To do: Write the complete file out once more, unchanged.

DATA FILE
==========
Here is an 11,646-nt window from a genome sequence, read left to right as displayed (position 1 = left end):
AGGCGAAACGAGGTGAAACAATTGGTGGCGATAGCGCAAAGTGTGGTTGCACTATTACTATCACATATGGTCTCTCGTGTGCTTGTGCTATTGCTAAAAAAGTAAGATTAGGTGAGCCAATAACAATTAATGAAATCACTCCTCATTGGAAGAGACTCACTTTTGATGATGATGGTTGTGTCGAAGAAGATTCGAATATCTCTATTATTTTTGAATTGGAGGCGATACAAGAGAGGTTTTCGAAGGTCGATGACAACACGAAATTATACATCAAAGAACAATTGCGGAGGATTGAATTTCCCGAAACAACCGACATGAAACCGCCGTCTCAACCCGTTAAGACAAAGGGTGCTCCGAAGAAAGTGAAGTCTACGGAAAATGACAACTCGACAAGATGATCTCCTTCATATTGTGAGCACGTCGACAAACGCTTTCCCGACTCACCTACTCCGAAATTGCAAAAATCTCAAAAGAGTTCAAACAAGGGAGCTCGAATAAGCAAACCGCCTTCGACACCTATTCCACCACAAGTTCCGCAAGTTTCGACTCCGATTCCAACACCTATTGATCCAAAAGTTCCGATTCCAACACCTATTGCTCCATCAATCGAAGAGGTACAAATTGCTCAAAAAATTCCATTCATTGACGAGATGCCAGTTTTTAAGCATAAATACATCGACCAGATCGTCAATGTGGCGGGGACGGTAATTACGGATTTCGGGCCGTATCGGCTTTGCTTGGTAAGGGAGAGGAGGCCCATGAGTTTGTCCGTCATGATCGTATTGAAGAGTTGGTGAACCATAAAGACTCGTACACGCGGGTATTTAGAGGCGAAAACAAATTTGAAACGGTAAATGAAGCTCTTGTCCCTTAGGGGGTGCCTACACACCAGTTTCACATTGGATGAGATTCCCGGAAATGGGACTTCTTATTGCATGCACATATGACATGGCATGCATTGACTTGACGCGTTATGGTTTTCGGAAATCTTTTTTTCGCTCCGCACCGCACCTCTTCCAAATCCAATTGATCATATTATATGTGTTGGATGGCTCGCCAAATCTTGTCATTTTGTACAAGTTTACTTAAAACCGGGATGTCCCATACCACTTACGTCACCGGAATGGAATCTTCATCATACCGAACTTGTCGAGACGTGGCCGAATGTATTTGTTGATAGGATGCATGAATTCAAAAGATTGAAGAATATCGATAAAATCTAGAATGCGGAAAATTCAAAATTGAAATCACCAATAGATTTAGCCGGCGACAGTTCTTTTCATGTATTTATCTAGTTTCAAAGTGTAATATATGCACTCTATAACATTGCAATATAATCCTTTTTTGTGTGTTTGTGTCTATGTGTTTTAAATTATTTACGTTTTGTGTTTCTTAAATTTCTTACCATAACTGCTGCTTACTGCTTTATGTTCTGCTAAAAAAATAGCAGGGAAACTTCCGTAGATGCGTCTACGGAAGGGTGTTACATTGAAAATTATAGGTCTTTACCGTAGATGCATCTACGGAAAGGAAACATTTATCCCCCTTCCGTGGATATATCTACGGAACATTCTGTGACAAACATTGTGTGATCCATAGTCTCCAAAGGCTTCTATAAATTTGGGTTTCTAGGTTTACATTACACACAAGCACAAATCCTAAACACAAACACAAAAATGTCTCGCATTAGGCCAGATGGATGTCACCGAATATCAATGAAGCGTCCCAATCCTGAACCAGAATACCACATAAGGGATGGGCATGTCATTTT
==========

Here is an 11,646-nt window from a genome sequence, read left to right as displayed (position 1 = left end):
AGGCGAAACGAGGTGAAACAATTGGTGGCGATAGCGCAAAGTGTGGTTGCACTATTACTATCACATATGGTCTCTCGTGTGCTTGTGCTATTGCTAAAAAAGTAAGATTAGGTGAGCCAATAACAATTAATGAAATCACTCCTCATTGGAAGAGACTCACTTTTGATGATGATGGTTGTGTCGAAGAAGATTCGAATATCTCTATTATTTTTGAATTGGAGGCGATACAAGAGAGGTTTTCGAAGGTCGATGACAACACGAAATTATACATCAAAGAACAATTGCGGAGGATTGAATTTCCCGAAACAACCGACATGAAACCGCCGTCTCAACCCGTTAAGACAAAGGGTGCTCCGAAGAAAGTGAAGTCTACGGAAAATGACAACTCGACAAGATGATCTCCTTCATATTGTGAGCACGTCGACAAACGCTTTCCCGACTCACCTACTCCGAAATTGCAAAAATCTCAAAAGAGTTCAAACAAGGGAGCTCGAATAAGCAAACCGCCTTCGACACCTATTCCACCACAAGTTCCGCAAGTTTCGACTCCGATTCCAACACCTATTGATCCAAAAGTTCCGATTCCAACACCTATTGCTCCATCAATCGAAGAGGTACAAATTGCTCAAAAAATTCCATTCATTGACGAGATGCCAGTTTTTAAGCATAAATACATCGACCAGATCGTCAATGTGGCGGGGACGGTAATTACGGATTTCGGGCCGTATCGGCTTTGCTTGGTAAGGGAGAGGAGGCCCATGAGTTTGTCCGTCATGATCGTATTGAAGAGTTGGTGAACCATAAAGACTCGTACACGCGGGTATTTAGAGGCGAAAACAAATTTGAAACGGTAAATGAAGCTCTTGTCCCTTAGGGGGTGCCTACACACCAGTTTCACATTGGATGAGATTCCCGGAAATGGGACTTCTTATTGCATGCACATATGACATGGCATGCATTGACTTGACGCGTTATGGTTTTCGGAAATCTTTTTTTCGCTCCGCACCGCACCTCTTCCAAATCCAATTGATCATATTATATGTGTTGGATGGCTCGCCAAATCTTGTCATTTTGTACAAGTTTACTTAAAACCGGGATGTCCCATACCACTTACGTCACCGGAATGGAATCTTCATCATACCGAACTTGTCGAGACGTGGCCGAATGTATTTGTTGATAGGATGCATGAATTCAAAAGATTGAAGAATATCGATAAAATCTAGAATGCGGAAAATTCAAAATTGAAATCACCAATAGATTTAGCCGGCGACAGTTCTTTTCATGTATTTATCTAGTTTCAAAGTGTAATATATGCACTCTATAACATTGCAATATAATCCTTTTTTGTGTGTTTGTGTCTATGTGTTTTAAATTATTTACGTTTTGTGTTTCTTAAATTTCTTACCATAACTGCTGCTTACTGCTTTATGTTCTGCTAAAAAAATAGCAGGGAAACTTCCGTAGATGCGTCTACGGAAGGGTGTTACATTGAAAATTATAGGTCTTTACCGTAGATGCATCTACGGAAAGGAAACATTTATCCCCCTTCCGTGGATATATCTACGGAACATTCTGTGACAAACATTGTGTGATCCATAGTCTCCAAAGGCTTCTATAAATTTGGGTTTCTAGGTTTACATTACACACAAGCACAAATCCTAAACACAAACACAAAAATGTCTCGCATTAGGCCAGATGGATGTCACCGAATATCAATGAAGCGTCCCAATCCTGAACCAGAATACCACATAAGGGATGGGCATGTCATTTT